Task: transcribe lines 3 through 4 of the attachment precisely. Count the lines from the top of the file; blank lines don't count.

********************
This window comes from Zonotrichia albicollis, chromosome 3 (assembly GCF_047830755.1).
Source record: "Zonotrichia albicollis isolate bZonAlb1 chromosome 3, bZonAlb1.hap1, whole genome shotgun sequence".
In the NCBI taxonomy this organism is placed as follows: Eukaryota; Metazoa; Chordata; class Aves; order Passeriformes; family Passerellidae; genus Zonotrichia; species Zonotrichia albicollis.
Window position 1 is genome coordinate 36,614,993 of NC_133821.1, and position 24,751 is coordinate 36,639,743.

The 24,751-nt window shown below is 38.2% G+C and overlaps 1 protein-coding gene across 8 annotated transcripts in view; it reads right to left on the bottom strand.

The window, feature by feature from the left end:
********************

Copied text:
In the NCBI taxonomy this organism is placed as follows: Eukaryota; Metazoa; Chordata; class Aves; order Passeriformes; family Passerellidae; genus Zonotrichia; species Zonotrichia albicollis.
Window position 1 is genome coordinate 36,614,993 of NC_133821.1, and position 24,751 is coordinate 36,639,743.